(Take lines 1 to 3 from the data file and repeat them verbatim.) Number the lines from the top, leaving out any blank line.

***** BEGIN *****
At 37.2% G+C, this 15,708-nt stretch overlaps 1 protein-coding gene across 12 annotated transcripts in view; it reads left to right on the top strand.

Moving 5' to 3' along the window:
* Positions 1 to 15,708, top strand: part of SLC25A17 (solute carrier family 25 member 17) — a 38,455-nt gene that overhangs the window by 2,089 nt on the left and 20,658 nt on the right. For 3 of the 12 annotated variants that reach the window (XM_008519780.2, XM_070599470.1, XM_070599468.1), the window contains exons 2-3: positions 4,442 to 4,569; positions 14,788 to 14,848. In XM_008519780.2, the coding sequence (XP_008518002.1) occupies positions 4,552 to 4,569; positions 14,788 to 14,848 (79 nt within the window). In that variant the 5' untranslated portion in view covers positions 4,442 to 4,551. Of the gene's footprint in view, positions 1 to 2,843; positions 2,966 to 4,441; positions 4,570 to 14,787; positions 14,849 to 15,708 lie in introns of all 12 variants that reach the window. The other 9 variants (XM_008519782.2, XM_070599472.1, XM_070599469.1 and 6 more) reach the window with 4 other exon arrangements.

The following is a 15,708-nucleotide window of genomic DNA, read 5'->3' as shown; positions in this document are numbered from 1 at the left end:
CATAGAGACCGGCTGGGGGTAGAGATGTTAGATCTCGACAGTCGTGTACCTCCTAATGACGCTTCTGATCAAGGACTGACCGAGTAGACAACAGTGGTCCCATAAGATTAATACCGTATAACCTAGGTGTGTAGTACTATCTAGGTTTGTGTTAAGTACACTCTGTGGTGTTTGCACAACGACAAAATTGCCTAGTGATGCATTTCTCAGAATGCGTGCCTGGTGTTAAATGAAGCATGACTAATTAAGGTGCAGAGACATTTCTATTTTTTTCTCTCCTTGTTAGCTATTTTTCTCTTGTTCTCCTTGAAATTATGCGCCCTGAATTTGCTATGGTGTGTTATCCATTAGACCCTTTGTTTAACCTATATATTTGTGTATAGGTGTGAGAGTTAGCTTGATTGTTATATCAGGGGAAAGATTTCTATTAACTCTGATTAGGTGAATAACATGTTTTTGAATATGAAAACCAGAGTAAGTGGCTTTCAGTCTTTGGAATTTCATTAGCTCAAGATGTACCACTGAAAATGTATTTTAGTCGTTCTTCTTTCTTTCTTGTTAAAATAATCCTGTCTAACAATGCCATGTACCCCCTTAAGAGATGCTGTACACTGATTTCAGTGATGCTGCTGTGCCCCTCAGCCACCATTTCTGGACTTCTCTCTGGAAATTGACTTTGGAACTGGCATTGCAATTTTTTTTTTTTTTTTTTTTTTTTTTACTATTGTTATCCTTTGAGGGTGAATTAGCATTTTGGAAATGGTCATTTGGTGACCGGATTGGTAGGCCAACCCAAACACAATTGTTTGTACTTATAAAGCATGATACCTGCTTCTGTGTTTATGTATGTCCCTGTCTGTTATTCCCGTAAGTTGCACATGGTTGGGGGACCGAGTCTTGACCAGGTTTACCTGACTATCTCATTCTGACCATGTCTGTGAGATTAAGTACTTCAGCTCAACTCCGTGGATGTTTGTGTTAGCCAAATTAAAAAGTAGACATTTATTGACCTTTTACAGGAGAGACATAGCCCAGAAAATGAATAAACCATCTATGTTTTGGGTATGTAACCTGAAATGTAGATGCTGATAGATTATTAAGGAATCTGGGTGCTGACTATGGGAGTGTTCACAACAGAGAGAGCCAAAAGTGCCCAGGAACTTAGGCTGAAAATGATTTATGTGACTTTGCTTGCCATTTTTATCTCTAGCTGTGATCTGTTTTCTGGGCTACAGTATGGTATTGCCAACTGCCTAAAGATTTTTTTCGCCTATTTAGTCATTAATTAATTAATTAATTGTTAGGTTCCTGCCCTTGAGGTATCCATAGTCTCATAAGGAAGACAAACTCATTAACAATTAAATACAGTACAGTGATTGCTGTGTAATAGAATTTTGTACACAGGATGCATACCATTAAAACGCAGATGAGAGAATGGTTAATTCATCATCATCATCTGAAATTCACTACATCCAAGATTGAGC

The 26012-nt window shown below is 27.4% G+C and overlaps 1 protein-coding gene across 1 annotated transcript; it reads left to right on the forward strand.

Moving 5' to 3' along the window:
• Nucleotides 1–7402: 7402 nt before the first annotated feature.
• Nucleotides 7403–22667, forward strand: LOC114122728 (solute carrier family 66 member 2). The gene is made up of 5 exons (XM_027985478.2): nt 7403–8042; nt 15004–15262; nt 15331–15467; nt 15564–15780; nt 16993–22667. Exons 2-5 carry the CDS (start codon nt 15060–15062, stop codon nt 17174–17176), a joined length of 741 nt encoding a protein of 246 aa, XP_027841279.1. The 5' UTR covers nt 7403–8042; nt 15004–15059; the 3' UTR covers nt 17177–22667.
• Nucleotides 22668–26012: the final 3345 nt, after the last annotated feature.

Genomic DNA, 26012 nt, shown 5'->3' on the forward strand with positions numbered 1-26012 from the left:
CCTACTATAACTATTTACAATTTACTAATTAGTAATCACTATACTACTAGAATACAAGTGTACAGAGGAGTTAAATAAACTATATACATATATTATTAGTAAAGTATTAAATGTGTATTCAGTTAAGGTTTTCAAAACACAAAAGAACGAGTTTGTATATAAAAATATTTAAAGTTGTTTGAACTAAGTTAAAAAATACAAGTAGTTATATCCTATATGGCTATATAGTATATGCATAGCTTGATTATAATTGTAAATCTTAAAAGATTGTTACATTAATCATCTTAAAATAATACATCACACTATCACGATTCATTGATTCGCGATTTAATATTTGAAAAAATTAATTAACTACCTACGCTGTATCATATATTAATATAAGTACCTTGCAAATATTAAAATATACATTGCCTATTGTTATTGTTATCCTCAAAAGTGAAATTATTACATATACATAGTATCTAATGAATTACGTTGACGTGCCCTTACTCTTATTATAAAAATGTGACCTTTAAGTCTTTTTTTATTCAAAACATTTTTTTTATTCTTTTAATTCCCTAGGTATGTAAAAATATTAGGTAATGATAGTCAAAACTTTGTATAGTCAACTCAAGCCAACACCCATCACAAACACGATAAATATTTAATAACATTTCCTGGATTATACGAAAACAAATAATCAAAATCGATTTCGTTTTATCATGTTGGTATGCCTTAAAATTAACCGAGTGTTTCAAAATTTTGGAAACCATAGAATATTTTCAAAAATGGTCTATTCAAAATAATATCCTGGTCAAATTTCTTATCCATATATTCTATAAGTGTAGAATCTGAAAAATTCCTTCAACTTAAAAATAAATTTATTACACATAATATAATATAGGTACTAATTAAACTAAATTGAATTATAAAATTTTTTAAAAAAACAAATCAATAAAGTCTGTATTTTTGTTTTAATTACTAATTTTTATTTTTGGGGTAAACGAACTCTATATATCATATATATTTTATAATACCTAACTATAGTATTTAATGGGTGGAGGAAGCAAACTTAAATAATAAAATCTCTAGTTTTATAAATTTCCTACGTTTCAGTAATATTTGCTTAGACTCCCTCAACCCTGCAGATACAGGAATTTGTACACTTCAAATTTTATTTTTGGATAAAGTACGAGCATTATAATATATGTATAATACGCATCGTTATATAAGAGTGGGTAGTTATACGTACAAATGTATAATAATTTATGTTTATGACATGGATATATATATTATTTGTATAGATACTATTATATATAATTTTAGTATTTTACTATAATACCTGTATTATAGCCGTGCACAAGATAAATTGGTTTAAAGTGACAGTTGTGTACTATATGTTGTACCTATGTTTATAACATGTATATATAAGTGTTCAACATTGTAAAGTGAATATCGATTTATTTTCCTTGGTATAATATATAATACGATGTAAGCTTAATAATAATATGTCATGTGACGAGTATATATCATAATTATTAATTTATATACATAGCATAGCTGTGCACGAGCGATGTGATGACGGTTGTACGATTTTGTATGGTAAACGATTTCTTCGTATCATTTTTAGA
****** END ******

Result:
At 37.2% G+C, this 15,708-nt stretch overlaps 1 protein-coding gene across 12 annotated transcripts in view; it reads left to right on the top strand.

Moving 5' to 3' along the window:
* Positions 1 to 15,708, top strand: part of SLC25A17 (solute carrier family 25 member 17) — a 38,455-nt gene that overhangs the window by 2,089 nt on the left and 20,658 nt on the right. For 3 of the 12 annotated variants that reach the window (XM_008519780.2, XM_070599470.1, XM_070599468.1), the window contains exons 2-3: positions 4,442 to 4,569; positions 14,788 to 14,848. In XM_008519780.2, the coding sequence (XP_008518002.1) occupies positions 4,552 to 4,569; positions 14,788 to 14,848 (79 nt within the window). In that variant the 5' untranslated portion in view covers positions 4,442 to 4,551. Of the gene's footprint in view, positions 1 to 2,843; positions 2,966 to 4,441; positions 4,570 to 14,787; positions 14,849 to 15,708 lie in introns of all 12 variants that reach the window. The other 9 variants (XM_008519782.2, XM_070599472.1, XM_070599469.1 and 6 more) reach the window with 4 other exon arrangements.